Chef Dave Cervantes started his online food business with a one-man team.
Should there be any criticisms, Chef Viel said, “Understand where they’re coming from. Understand the market and understand what they like. Don’t take it personally.”

 “You can’t please everyone,” emphasized Chef Cervantes. “But understand what they’re saying and apply it to your products, learn something from what they’re saying.”

“Before, I would react aggressively to their criticisms,” admitted Chef Cervantes. “But now we’re more open because it’s what makes your products good.”

Focus on your products and adapt to the market

While it’s easy to be swayed by feedback and trends, say, trendy food items like ube cheese pandesal and baked sushi—which many are now selling online, both chefs suggest that, while riding on a trend is not bad, it’s better to focus on what you can do best and improve it. 

Commissario by Chef Joseph Viel’s Tiramisu packaged in reusable container. 
(Photo from @chefjosephviel/Instagram)
“If it’s trendy already, you can join them but make sure your product is different or better than them because you have a lot of competition. In order for you to penetrate a saturated market, make something unique, be the trendsetter,” said Chef Cervantes, who focuses on creating something new or tweaking well-loved food items to make them stand out. 

“Focus on your products and make them easily accessible to people. Adapt to what they like.”

Chef Viel, meanwhile, suggested establishing what your product is. “Don’t forget the concept of your products,” while making sure “you know what market you’re trying to win, what market you’re trying to sell your products.”

Develop the right strategy for your business

As with all kinds of business, an effective strategy is vital to make sure quality is maintained, customers are satisfied, and profits trickle in. 

“Be strict with your finances. Make sure you’re still making a profit from what you’re selling,” reminded Chef Viel.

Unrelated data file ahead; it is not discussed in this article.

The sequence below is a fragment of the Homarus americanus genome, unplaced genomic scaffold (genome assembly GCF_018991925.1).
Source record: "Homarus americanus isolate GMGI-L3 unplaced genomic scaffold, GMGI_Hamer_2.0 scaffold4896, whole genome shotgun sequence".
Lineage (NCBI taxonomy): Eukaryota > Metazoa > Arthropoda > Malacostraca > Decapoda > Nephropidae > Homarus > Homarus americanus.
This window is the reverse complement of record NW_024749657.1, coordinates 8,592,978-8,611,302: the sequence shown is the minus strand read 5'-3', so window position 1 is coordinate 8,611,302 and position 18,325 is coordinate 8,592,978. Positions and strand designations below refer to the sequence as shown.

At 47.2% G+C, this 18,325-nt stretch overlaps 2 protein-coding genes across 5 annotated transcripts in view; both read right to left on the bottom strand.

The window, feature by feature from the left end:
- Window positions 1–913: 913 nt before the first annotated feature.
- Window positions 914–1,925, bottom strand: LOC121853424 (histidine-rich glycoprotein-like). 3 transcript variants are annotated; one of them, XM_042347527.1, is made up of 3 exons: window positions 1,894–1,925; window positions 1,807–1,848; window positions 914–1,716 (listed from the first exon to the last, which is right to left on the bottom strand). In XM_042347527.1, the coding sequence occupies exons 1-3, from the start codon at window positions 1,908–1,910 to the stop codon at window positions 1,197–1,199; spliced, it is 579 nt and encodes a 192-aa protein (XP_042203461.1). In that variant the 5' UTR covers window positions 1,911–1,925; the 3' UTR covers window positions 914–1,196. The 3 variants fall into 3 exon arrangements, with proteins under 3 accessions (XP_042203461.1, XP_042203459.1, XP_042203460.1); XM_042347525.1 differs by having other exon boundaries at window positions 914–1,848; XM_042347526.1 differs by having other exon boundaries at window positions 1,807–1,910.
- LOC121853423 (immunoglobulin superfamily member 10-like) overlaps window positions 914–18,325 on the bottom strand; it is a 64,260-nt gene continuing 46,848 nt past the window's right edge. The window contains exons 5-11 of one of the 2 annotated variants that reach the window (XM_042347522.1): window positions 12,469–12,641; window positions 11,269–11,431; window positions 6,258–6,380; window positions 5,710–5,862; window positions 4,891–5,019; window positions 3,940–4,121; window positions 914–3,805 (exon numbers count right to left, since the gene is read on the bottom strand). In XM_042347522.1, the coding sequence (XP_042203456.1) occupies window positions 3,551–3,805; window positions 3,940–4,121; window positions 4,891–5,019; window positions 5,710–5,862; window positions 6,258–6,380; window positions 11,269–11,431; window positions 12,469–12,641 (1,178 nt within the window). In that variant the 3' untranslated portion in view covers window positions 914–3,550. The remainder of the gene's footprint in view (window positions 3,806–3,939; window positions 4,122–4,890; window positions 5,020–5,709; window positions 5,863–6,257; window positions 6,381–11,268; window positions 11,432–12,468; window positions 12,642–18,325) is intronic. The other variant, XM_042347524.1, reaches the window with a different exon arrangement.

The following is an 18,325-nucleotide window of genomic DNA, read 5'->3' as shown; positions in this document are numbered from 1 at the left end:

He advised to keep home-based business manageable. “Invest in manpower if you want to scale up. But it’s better to keep everything small, don’t make your business big yet. Keep it simple first.”

“The nice thing about home-based business is you can do it in the comforts of your home. [But should you decide to scale up] you might have to trim down your menu based on the products that you’re selling. Because the bigger the menu, the more equipment you’ll need,” explained Chef Viel. 

Chef Cervantes agreed, and instead suggested making an effective plan on how to conduct your business. For instance, he has a shipping schedule so as not to compromise the quality of his food items. 

“Since most of my products are scheduled, all items are made a day before or on the day of delivery. Since the orders are consolidated, quality is consistent.” 

Meanwhile, Chef Viel said he changed his menu to make them travel-friendly. He also uses the right packaging and ensures the delivery rider has insulated box to maintain the food’s temperature. 

“Temperature is a very tricky thing, that’s why I always serve my products in aluminum trays or microwavable containers.”

Topics: John Joseph “JJ” Viel , Dave Cervantes , Mortar and Pestle: Pivot to the Online Food Business , Online Business , San Miguel Foods Culinary Center